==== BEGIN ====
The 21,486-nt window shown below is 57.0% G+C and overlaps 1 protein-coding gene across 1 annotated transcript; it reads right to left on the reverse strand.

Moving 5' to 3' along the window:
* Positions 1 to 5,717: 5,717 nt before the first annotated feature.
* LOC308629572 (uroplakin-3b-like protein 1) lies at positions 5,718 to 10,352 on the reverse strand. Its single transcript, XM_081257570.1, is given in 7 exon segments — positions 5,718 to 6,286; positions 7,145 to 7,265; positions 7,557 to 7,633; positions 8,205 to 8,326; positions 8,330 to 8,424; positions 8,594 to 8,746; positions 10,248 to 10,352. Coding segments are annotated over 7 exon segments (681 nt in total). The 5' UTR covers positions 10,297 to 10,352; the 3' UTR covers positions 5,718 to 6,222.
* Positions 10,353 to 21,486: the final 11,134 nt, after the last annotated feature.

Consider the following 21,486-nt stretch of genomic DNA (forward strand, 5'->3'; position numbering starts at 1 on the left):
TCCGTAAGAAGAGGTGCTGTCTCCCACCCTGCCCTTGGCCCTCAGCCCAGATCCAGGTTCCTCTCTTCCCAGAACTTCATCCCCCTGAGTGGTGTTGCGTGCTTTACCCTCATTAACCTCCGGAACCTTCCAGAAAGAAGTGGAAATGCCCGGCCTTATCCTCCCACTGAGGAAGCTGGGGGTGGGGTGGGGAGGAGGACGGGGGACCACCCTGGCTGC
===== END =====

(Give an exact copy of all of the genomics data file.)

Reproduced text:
The 21,486-nt window shown below is 57.0% G+C and overlaps 1 protein-coding gene across 1 annotated transcript; it reads right to left on the reverse strand.

Moving 5' to 3' along the window:
* Positions 1 to 5,717: 5,717 nt before the first annotated feature.
* LOC308629572 (uroplakin-3b-like protein 1) lies at positions 5,718 to 10,352 on the reverse strand. Its single transcript, XM_081257570.1, is given in 7 exon segments — positions 5,718 to 6,286; positions 7,145 to 7,265; positions 7,557 to 7,633; positions 8,205 to 8,326; positions 8,330 to 8,424; positions 8,594 to 8,746; positions 10,248 to 10,352. Coding segments are annotated over 7 exon segments (681 nt in total). The 5' UTR covers positions 10,297 to 10,352; the 3' UTR covers positions 5,718 to 6,222.
* Positions 10,353 to 21,486: the final 11,134 nt, after the last annotated feature.

Consider the following 21,486-nt stretch of genomic DNA (forward strand, 5'->3'; position numbering starts at 1 on the left):
TCCGTAAGAAGAGGTGCTGTCTCCCACCCTGCCCTTGGCCCTCAGCCCAGATCCAGGTTCCTCTCTTCCCAGAACTTCATCCCCCTGAGTGGTGTTGCGTGCTTTACCCTCATTAACCTCCGGAACCTTCCAGAAAGAAGTGGAAATGCCCGGCCTTATCCTCCCACTGAGGAAGCTGGGGGTGGGGTGGGGAGGAGGACGGGGGACCACCCTGGCTGC